As the wrangle for control at Debenhams by House of Fraser and Sports Direct owner Mike Ashley continues following news that the department store chain has secured funds for its £200million refinancing plan, Moodys downgrades Debenhams credit rating.
Influential credit rating agency, Moodys announced yesterday that it had made the downgrade for Debenhams on the basis that “a balance sheet restructuring involving losses for financial creditors looks inevitable”.
Meanwhile, House of Fraser boss Mike Ashley is encouraging Debenhams shareholders to rebel against the refinancing plan put forward by the board, saying it has been contacted by a number of other stakeholders regarding the protection of their interests and “expressing their support” for the appointment of Mr Ashley as Debenhams CEO.
The business, which owns a 30% stake in Debenhams is urging shareholders to write a letter to the board to make their views known directly to Debenhams, and has provided a template for interested parties to use.
The template reads:
Debenhams plc (Debenhams or the Company)
As a concerned shareholder in Debenhams plc, I have watched with increasing concern the board continue to ignore the interests of its shareholders as it has sought new banking facilities from its existing lenders and Noteholders.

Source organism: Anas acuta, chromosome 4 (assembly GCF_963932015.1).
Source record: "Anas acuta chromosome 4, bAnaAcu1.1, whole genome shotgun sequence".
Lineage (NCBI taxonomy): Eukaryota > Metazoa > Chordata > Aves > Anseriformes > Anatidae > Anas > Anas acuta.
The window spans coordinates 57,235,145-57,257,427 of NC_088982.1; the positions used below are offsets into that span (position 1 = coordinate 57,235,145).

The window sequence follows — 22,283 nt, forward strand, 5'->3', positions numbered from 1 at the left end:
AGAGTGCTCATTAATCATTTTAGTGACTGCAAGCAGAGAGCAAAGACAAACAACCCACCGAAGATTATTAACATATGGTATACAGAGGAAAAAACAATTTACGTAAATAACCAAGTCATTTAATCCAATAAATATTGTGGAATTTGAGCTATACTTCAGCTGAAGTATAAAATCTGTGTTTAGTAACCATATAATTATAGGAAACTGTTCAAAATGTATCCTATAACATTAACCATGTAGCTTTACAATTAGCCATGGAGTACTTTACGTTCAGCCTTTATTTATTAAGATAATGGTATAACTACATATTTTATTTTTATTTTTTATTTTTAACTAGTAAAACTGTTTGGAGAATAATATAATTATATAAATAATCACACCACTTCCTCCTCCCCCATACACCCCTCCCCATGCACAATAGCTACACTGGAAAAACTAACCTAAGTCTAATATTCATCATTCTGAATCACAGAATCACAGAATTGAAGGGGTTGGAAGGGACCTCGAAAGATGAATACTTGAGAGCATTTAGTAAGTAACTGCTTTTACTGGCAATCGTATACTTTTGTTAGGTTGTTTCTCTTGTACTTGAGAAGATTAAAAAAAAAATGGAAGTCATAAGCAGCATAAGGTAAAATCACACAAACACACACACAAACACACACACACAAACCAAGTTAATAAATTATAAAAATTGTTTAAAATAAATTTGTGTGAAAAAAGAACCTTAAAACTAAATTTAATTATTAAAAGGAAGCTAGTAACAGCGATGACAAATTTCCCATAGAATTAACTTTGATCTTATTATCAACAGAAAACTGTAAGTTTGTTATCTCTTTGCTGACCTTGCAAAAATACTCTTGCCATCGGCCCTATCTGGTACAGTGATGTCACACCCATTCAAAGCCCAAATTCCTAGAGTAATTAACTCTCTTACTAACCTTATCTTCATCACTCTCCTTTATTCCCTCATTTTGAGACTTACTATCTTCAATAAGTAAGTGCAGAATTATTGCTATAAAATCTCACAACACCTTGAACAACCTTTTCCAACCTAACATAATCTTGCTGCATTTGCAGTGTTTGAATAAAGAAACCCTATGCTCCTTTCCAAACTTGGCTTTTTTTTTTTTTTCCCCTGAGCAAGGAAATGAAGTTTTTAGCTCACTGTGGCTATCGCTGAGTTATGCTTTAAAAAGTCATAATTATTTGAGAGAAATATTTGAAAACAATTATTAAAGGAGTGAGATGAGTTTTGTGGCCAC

In particular, I was gravely concerned by your statement on 22 March 2019 where you acknowledged that under your current course of action, there was an increasing possibility that the entire equity value for the Company’s current shareholders would be wiped out.
I am therefore writing to demand that the Debenhams board takes immediate steps to install Mike Ashley as CEO, as clearly there is no time to wait for a General Meeting to be called in order for this to be effected by shareholders.
Last month, Debenhams announced that it had secured funding of £200million, which “would provide liquidity headroom” in new loans from existing lenders and “deliver stability for its customers, staff, suppliers and pension-holders”.
This refinancing plan provides the retailer with facilities of £101million and £99million, and includes the £40million to replace the interim borrowing it announced in February.
In its statement, Debenhams explained the first £101million would be drawn down immediately, with plans to now move on to the second stage of its restructuring plan, which includes cutting overheads, with store closures and a reduction of reducing rents on remaining sites.
Debenhams has given Sports Direct and any other shareholder holding a stake of 25% or more until April 8 to either make a firm takeover offer for the retail business, which includes “satisfactory arrangements to refinance the group debt”, or commit to providing funding for the business or underwriting the issue of new shares.
If these milestones aren’t reached by the deadline, Debenhams will only be able to access the remaining £99million facility “upon transfer of those subsidiaries into the ownership of a lender-approved entity”, which means Debenhams would hand over control to its lenders, and “would very likely result in no equity value for the company's current shareholders”, including Sports Direct’s 30% stake.